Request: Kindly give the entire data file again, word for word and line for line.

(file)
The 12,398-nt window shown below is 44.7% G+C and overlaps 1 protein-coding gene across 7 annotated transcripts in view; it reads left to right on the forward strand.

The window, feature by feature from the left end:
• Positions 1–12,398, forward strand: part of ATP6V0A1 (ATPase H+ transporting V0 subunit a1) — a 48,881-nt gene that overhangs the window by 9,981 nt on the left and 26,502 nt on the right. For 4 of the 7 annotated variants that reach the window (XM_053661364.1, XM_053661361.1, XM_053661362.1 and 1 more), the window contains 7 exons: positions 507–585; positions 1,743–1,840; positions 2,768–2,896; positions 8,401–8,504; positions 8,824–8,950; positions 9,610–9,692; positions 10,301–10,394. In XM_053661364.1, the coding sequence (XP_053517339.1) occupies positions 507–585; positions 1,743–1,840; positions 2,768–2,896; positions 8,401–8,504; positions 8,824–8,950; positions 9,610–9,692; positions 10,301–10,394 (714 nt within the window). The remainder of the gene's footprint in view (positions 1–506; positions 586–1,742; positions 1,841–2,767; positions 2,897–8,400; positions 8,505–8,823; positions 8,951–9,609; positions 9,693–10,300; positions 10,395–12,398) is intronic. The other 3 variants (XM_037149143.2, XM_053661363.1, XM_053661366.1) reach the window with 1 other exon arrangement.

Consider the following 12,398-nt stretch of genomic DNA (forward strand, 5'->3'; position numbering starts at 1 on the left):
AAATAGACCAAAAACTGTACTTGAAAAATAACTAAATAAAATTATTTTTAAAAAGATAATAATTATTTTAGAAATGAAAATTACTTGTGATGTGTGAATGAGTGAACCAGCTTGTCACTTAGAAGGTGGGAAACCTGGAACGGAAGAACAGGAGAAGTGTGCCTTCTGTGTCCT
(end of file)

The 12,398-nt window shown below is 44.7% G+C and overlaps 1 protein-coding gene across 7 annotated transcripts in view; it reads left to right on the forward strand.

The window, feature by feature from the left end:
• Positions 1–12,398, forward strand: part of ATP6V0A1 (ATPase H+ transporting V0 subunit a1) — a 48,881-nt gene that overhangs the window by 9,981 nt on the left and 26,502 nt on the right. For 4 of the 7 annotated variants that reach the window (XM_053661364.1, XM_053661361.1, XM_053661362.1 and 1 more), the window contains 7 exons: positions 507–585; positions 1,743–1,840; positions 2,768–2,896; positions 8,401–8,504; positions 8,824–8,950; positions 9,610–9,692; positions 10,301–10,394. In XM_053661364.1, the coding sequence (XP_053517339.1) occupies positions 507–585; positions 1,743–1,840; positions 2,768–2,896; positions 8,401–8,504; positions 8,824–8,950; positions 9,610–9,692; positions 10,301–10,394 (714 nt within the window). The remainder of the gene's footprint in view (positions 1–506; positions 586–1,742; positions 1,841–2,767; positions 2,897–8,400; positions 8,505–8,823; positions 8,951–9,609; positions 9,693–10,300; positions 10,395–12,398) is intronic. The other 3 variants (XM_037149143.2, XM_053661363.1, XM_053661366.1) reach the window with 1 other exon arrangement.

Consider the following 12,398-nt stretch of genomic DNA (forward strand, 5'->3'; position numbering starts at 1 on the left):
AAATAGACCAAAAACTGTACTTGAAAAATAACTAAATAAAATTATTTTTAAAAAGATAATAATTATTTTAGAAATGAAAATTACTTGTGATGTGTGAATGAGTGAACCAGCTTGTCACTTAGAAGGTGGGAAACCTGGAACGGAAGAACAGGAGAAGTGTGCCTTCTGTGTCCT